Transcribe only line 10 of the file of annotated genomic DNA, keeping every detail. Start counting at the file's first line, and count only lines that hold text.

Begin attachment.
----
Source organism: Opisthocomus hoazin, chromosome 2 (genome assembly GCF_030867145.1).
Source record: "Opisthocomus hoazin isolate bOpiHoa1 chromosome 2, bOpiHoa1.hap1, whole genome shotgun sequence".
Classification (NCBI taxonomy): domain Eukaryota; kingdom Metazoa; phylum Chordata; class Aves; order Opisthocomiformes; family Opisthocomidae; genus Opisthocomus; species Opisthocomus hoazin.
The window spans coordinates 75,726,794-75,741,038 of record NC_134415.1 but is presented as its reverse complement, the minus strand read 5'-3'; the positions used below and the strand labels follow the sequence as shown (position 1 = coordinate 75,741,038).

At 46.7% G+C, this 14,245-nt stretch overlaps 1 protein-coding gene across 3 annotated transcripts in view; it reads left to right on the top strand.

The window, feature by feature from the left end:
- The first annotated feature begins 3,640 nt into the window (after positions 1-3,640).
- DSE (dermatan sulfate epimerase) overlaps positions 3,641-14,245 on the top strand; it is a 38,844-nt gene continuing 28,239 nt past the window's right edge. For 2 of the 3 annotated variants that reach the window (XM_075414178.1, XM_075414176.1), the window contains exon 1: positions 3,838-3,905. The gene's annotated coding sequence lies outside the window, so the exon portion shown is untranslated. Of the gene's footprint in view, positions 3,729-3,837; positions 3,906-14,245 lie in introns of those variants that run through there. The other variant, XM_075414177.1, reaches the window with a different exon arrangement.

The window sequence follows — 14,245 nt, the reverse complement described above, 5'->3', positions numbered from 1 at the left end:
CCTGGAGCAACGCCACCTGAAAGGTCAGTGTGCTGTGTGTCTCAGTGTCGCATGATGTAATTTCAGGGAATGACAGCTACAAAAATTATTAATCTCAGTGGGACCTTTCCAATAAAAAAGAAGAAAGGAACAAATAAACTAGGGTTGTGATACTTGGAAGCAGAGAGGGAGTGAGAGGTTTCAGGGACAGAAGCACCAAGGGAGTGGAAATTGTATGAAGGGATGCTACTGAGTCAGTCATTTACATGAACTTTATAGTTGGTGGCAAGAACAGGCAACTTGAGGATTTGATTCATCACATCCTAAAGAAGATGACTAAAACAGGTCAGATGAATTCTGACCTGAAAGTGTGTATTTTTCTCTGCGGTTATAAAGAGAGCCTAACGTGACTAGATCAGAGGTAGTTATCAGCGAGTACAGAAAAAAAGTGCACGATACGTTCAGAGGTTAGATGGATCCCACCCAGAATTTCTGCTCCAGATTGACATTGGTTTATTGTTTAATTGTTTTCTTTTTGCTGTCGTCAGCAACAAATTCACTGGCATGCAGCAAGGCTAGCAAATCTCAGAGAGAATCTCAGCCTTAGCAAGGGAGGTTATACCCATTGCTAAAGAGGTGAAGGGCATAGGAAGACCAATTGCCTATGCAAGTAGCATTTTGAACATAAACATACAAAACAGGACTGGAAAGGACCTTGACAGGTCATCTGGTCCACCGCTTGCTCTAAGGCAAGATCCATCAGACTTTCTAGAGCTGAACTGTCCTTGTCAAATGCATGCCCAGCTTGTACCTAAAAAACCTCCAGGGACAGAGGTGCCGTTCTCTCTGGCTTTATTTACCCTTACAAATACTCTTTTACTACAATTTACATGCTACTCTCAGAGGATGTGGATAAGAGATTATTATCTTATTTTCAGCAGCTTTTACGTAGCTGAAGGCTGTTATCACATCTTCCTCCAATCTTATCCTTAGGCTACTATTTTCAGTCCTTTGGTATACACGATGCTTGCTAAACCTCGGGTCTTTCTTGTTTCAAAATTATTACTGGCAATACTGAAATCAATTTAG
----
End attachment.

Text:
CCTGGAGCAACGCCACCTGAAAGGTCAGTGTGCTGTGTGTCTCAGTGTCGCATGATGTAATTTCAGGGAATGACAGCTACAAAAATTATTAATCTCAGTGGGACCTTTCCAATAAAAAAGAAGAAAGGAACAAATAAACTAGGGTTGTGATACTTGGAAGCAGAGAGGGAGTGAGAGGTTTCAGGGACAGAAGCACCAAGGGAGTGGAAATTGTATGAAGGGATGCTACTGAGTCAGTCATTTACATGAACTTTATAGTTGGTGGCAAGAACAGGCAACTTGAGGATTTGATTCATCACATCCTAAAGAAGATGACTAAAACAGGTCAGATGAATTCTGACCTGAAAGTGTGTATTTTTCTCTGCGGTTATAAAGAGAGCCTAACGTGACTAGATCAGAGGTAGTTATCAGCGAGTACAGAAAAAAAGTGCACGATACGTTCAGAGGTTAGATGGATCCCACCCAGAATTTCTGCTCCAGATTGACATTGGTTTATTGTTTAATTGTTTTCTTTTTGCTGTCGTCAGCAACAAATTCACTGGCATGCAGCAAGGCTAGCAAATCTCAGAGAGAATCTCAGCCTTAGCAAGGGAGGTTATACCCATTGCTAAAGAGGTGAAGGGCATAGGAAGACCAATTGCCTATGCAAGTAGCATTTTGAACATAAACATACAAAACAGGACTGGAAAGGACCTTGACAGGTCATCTGGTCCACCGCTTGCTCTAAGGCAAGATCCATCAGACTTTCTAGAGCTGAACTGTCCTTGTCAAATGCATGCCCAGCTTGTACCTAAAAAACCTCCAGGGACAGAGGTGCCGTTCTCTCTGGCTTTATTTACCCTTACAAATACTCTTTTACTACAATTTACATGCTACTCTCAGAGGATGTGGATAAGAGATTATTATCTTATTTTCAGCAGCTTTTACGTAGCTGAAGGCTGTTATCACATCTTCCTCCAATCTTATCCTTAGGCTACTATTTTCAGTCCTTTGGTATACACGATGCTTGCTAAACCTCGGGTCTTTCTTGTTTCAAAATTATTACTGGCAATACTGAAATCAATTTAG